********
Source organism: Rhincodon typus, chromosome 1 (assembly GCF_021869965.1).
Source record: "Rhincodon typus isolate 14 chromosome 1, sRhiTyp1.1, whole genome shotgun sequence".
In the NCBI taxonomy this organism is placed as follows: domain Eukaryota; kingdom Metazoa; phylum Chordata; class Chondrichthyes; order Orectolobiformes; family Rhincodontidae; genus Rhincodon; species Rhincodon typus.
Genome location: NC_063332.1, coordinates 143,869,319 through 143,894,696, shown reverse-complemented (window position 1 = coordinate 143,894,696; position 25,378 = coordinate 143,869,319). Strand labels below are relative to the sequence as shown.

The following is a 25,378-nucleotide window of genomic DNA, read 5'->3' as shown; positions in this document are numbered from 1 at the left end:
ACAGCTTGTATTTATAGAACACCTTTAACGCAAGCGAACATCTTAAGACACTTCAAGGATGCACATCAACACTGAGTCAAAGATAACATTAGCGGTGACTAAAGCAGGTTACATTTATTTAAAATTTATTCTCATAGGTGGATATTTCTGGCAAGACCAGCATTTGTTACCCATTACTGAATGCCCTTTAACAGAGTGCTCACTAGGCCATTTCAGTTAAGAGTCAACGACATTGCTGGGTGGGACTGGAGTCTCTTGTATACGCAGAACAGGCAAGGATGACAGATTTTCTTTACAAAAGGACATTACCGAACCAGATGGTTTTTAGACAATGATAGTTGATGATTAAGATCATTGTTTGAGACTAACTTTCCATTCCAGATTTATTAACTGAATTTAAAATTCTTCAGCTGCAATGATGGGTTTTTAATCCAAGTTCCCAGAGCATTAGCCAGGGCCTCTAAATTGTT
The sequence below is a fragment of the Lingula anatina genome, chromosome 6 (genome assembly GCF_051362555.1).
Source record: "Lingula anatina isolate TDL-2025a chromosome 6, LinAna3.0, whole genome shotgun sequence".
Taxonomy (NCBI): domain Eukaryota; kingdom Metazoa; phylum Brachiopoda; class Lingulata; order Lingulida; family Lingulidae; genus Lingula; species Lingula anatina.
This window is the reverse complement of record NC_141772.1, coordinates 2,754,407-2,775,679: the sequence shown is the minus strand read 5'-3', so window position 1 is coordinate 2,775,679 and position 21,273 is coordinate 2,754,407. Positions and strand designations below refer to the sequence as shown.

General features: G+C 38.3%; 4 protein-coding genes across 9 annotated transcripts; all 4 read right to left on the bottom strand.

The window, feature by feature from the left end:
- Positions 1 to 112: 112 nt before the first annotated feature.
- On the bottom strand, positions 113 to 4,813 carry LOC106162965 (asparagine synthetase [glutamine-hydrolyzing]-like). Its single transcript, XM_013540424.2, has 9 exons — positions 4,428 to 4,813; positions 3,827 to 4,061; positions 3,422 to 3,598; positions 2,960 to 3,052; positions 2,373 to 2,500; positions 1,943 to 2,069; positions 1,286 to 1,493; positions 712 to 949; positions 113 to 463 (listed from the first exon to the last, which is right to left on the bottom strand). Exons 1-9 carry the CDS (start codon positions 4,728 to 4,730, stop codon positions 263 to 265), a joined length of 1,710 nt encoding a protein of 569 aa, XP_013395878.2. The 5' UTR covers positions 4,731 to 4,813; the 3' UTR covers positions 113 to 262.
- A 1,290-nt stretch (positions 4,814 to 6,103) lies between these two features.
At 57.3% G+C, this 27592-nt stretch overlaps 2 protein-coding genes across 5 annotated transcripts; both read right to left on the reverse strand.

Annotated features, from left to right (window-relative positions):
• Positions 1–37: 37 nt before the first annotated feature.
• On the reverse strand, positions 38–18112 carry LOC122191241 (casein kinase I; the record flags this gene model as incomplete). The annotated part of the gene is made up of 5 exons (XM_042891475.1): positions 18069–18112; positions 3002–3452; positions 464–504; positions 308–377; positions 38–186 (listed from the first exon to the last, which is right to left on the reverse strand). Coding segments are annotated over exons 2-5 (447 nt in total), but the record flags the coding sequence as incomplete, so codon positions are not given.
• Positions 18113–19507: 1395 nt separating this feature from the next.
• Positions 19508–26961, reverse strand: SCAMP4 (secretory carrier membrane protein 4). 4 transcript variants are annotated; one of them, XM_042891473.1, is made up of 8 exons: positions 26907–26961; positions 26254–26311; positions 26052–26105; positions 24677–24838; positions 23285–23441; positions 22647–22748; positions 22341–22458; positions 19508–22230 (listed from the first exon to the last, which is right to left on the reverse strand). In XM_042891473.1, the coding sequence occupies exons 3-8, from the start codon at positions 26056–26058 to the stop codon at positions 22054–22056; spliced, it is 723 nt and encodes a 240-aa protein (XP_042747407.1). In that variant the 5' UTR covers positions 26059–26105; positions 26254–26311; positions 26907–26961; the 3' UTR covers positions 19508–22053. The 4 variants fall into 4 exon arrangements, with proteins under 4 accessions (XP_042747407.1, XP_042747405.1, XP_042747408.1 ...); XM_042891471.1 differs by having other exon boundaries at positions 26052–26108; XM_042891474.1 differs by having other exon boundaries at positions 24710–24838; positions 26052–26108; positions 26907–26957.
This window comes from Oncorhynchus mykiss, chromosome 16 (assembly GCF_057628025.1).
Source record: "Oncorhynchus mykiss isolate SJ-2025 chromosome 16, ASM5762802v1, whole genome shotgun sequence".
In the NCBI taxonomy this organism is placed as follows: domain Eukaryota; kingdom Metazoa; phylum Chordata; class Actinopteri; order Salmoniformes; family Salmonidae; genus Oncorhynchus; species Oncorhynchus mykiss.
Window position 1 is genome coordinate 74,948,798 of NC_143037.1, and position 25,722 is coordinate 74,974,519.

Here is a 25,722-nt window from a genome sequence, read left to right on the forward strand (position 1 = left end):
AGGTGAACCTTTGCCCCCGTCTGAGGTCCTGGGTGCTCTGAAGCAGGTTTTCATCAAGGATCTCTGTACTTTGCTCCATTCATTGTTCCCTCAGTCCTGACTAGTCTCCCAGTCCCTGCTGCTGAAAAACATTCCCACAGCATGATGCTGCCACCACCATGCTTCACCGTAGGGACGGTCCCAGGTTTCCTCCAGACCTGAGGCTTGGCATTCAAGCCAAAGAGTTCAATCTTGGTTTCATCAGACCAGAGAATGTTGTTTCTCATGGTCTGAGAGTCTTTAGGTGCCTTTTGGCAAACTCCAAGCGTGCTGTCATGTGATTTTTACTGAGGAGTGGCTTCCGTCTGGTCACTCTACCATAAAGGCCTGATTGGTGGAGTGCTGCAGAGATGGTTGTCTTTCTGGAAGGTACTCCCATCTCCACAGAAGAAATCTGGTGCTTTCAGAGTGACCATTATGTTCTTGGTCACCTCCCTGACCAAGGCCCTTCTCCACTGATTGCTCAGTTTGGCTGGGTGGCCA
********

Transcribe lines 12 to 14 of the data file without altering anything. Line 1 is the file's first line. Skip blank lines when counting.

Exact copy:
The window, feature by feature from the left end:
- Positions 1 to 112: 112 nt before the first annotated feature.
- On the bottom strand, positions 113 to 4,813 carry LOC106162965 (asparagine synthetase [glutamine-hydrolyzing]-like). Its single transcript, XM_013540424.2, has 9 exons — positions 4,428 to 4,813; positions 3,827 to 4,061; positions 3,422 to 3,598; positions 2,960 to 3,052; positions 2,373 to 2,500; positions 1,943 to 2,069; positions 1,286 to 1,493; positions 712 to 949; positions 113 to 463 (listed from the first exon to the last, which is right to left on the bottom strand). Exons 1-9 carry the CDS (start codon positions 4,728 to 4,730, stop codon positions 263 to 265), a joined length of 1,710 nt encoding a protein of 569 aa, XP_013395878.2. The 5' UTR covers positions 4,731 to 4,813; the 3' UTR covers positions 113 to 262.